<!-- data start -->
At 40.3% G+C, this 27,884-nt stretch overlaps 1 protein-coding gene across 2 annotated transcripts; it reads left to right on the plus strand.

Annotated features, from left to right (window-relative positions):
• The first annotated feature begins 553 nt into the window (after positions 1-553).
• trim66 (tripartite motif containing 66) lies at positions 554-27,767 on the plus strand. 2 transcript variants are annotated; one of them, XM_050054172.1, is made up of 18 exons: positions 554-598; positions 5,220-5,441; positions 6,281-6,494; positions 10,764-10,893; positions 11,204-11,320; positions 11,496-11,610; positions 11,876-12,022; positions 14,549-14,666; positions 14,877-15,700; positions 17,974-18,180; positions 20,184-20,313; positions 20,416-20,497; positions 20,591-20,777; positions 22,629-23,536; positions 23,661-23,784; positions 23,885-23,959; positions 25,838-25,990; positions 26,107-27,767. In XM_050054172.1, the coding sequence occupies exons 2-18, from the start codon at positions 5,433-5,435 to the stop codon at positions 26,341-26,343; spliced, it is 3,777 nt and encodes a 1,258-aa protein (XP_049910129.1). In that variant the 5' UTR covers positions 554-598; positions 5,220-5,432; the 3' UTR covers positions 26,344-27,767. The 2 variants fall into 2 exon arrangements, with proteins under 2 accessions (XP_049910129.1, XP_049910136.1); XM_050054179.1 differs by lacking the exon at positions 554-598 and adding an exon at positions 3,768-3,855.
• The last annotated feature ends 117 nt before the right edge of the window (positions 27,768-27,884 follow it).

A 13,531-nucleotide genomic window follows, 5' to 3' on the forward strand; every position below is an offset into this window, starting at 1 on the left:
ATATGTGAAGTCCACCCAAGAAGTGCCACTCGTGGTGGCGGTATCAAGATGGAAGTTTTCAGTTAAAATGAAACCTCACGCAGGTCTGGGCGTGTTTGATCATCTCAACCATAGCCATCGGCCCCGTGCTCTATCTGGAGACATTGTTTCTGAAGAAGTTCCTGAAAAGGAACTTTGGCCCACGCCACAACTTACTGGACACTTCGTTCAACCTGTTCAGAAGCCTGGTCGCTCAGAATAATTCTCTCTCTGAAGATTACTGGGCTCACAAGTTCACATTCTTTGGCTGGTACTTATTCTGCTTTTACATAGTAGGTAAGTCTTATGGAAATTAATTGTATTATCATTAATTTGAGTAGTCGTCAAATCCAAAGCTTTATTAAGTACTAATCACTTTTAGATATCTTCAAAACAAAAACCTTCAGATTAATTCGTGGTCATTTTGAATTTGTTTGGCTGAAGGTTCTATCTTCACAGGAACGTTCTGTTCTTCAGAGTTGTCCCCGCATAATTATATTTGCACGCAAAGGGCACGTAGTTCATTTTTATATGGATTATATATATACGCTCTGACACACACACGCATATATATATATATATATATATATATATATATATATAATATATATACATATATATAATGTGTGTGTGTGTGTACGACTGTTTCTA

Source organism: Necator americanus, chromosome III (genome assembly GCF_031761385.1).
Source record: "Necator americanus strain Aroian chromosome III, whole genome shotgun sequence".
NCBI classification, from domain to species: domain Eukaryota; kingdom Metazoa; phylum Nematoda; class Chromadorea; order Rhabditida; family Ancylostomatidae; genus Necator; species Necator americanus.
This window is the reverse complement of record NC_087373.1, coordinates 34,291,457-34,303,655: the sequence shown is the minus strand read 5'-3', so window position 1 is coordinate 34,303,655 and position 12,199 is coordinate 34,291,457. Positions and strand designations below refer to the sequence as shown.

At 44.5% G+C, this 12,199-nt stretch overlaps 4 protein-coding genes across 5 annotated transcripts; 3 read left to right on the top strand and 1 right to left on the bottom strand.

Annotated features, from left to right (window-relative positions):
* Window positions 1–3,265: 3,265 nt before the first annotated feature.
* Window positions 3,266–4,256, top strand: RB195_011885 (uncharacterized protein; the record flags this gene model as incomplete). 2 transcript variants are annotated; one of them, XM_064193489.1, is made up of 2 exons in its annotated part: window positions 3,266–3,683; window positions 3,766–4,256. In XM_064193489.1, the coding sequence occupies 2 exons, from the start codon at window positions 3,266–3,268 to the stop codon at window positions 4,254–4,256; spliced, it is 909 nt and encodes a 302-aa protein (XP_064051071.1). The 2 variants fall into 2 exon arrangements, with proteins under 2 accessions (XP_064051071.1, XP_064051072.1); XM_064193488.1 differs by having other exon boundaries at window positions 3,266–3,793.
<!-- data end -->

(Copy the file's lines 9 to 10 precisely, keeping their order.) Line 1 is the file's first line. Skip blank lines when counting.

Source record: "Necator americanus strain Aroian chromosome III, whole genome shotgun sequence".
NCBI classification, from domain to species: domain Eukaryota; kingdom Metazoa; phylum Nematoda; class Chromadorea; order Rhabditida; family Ancylostomatidae; genus Necator; species Necator americanus.